[NetBehaviour] La Cura: possibilities?
xdxd.vs.xdxd at gmail.com
Fri Jun 3 22:11:13 CEST 2016
commiseration comes from latin
which means "to cry for someone else's misery"
which is a concept and gesture which may have multiple meanings and, most
of all, intentions, and which different people may interpret in different
so I will only speak about me, and not try to make a general statement of
as much as I understand and feel grateful for the fact that someone shares
my difficult moment, I also try to discourage it
I try to be delicate about it. Because, as I said, I am also truly grateful
about this type of behaviour.
My family originates from the deep south of Italy, from Calabria, the tip
of Italy's boot.
Calabria has greek origins (there are places in which Grecanico, a language
which is practically ancient Greek, is still spoken). As such, the
"tragedy", and its feeling and expressive style, is strong. The lament, the
crying out loud, the desperate scream are things I know and also learned to
appreciate, as they are participation, ritual, catharsis, instrument and
way to shock (even physically) to overcome and to achieve different states
It can become an instrument, a quasi-trance like state which induces
reflection and the possibility to reset, with time, the context, bringing
up "what's next" in energetic ways.
What I discourage is downward spirals and the concept of "acceptability".
"acceptability". Many times we show "commiseration" because we don't know
anything better to do, and also because we feel that this is the
"acceptable" thing to do.
This can be a lack of imagination (about what is "possible") or of
engagement, and sometimes even of sense of participation. "i'm sorry" Stop.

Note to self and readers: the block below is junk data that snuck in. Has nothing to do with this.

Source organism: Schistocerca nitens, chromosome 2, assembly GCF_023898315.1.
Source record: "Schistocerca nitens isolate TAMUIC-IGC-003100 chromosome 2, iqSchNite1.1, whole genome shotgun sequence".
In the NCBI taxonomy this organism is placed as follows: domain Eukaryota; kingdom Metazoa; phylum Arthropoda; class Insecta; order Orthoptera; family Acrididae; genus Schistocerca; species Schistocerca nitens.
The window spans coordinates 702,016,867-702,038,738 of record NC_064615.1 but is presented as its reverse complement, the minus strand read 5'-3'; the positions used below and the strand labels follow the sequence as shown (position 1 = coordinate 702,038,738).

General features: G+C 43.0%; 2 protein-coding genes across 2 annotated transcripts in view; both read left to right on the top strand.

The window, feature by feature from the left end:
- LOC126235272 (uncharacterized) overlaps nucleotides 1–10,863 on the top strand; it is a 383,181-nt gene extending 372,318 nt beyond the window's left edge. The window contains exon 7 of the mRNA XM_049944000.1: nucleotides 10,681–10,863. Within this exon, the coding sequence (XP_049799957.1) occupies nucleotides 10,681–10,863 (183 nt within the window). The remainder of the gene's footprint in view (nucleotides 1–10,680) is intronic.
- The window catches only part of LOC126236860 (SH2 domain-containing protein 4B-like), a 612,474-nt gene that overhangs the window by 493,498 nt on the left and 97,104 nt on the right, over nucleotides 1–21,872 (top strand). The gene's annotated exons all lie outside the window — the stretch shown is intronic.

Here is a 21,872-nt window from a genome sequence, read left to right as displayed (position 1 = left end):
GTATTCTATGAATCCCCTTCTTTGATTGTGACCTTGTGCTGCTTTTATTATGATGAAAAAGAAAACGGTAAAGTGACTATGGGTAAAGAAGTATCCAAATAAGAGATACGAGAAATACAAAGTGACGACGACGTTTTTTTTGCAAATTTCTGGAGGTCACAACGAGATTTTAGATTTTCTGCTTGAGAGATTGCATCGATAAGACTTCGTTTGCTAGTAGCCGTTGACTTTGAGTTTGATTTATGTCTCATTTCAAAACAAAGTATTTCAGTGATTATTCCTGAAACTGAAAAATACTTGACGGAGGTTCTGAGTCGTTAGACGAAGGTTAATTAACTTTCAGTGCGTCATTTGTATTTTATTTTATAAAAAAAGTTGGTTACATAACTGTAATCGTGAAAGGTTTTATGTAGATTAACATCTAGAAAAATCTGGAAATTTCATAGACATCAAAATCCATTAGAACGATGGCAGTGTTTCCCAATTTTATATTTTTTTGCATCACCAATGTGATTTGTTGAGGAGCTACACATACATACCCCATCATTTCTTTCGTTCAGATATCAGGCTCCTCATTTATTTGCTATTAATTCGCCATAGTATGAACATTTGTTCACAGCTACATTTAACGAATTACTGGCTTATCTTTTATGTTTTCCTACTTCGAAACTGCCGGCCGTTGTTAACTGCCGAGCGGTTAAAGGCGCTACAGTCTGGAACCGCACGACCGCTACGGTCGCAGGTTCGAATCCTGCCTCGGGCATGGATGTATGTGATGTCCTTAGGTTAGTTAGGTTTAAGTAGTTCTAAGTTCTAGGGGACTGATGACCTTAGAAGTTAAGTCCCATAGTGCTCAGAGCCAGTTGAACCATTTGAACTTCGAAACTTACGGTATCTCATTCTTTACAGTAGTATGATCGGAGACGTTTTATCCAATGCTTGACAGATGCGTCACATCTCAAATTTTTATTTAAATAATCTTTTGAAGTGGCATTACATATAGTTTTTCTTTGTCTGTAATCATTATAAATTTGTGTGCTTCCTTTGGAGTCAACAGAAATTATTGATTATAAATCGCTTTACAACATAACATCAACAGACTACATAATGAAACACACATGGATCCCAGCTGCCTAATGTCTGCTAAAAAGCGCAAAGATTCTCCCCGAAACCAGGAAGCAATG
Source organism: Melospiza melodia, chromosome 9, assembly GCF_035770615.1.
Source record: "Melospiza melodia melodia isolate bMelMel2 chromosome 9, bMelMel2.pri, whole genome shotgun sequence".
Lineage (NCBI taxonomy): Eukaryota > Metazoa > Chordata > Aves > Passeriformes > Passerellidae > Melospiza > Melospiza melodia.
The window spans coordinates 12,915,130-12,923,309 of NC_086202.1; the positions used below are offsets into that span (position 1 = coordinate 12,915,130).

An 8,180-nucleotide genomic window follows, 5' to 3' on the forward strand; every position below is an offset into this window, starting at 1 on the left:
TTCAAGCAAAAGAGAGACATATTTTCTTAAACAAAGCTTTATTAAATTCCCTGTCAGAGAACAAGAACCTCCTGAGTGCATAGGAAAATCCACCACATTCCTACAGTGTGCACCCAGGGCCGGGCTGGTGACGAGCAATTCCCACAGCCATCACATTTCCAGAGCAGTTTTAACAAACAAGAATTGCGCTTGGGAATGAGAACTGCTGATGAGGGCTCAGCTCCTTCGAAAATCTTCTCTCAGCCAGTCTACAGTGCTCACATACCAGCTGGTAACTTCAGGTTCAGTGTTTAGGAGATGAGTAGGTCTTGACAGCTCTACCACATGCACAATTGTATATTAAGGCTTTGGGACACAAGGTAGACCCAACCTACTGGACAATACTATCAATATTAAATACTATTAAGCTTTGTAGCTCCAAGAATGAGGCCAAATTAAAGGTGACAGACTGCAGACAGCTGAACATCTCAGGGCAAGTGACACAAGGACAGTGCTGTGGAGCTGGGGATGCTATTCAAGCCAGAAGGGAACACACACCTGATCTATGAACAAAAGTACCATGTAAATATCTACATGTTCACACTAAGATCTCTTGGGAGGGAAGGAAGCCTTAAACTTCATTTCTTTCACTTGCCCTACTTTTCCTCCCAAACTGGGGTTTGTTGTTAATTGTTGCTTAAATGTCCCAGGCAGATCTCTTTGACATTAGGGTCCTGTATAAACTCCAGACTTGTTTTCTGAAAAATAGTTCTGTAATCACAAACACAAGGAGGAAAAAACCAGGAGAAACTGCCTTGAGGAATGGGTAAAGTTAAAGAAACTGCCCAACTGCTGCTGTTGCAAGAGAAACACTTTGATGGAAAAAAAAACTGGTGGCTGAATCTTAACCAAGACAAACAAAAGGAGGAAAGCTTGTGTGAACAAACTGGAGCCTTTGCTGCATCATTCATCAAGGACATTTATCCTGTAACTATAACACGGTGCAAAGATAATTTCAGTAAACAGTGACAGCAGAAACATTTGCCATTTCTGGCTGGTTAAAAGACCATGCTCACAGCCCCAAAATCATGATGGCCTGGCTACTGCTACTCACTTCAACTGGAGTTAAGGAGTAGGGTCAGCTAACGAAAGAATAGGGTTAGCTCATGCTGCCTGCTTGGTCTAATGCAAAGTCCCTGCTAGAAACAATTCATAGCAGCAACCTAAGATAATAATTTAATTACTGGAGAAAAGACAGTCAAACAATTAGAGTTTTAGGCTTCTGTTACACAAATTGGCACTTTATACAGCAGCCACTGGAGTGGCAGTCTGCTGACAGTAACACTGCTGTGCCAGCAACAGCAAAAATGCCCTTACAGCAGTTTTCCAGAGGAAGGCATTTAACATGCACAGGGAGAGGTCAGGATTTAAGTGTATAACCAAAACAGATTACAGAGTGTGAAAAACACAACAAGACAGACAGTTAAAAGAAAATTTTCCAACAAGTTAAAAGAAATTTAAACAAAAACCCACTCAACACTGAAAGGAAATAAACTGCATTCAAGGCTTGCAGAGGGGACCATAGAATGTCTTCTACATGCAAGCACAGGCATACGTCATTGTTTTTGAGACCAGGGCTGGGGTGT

And then there are the downward spirals. "Commiseration as an instrument"
is not a given. Just as saying the rosary used to be something that people
did to achieve a state of meditative trance and now it is something you do
to "consume". (oh, well, I don't want to generalise... it is just to give
For similar reasons, "commiseration" consumes.
And consume is another interesting word, again from latin
CUM=with SUMMA=end, perfection
CUM=with SUMERE=to take, to take away, to finish
which points in the direction of achieving a state of end, of "perfection",
which, of course, as we know for example from "consumism", cannot exist, if
not in our death.
That's a potential downward spiral pointed towards constant unsatisfaction
and need to increase the speed with which you consume.
Resulting that it consumes you.
This is why I personally discourage commiseration, because it consumes both
the one which is commiserated and the one which commiserates.
and, of course, it's just me
On Fri, Jun 3, 2016 at 9:01 PM, Edward Picot <edward at edwardpicot.com> wrote:
> Salvatore -
> Thank you for your answer to me - but thank you even more for your answer
> to Annie, which is just fantastic!
> I wanted to ask you about commiseration, though. Somewhere - I'm not sure
> if it's on one of your websites or in one of your TED talks - you mentioned
> about all these people getting in touch with you, but none of them
> commiserating; and from the tone, I gathered that you see this lack of
> commiseration as a positive thing. Can you explain a bit more? Do you feel
> that commiseration forces you into the role of helpless patient - 'Patient
> X' as you put it - and stops both you and other people from doing anything
> creative and positive about your illness?
> - Edward
> NetBehaviour mailing list
> NetBehaviour at netbehaviour.org
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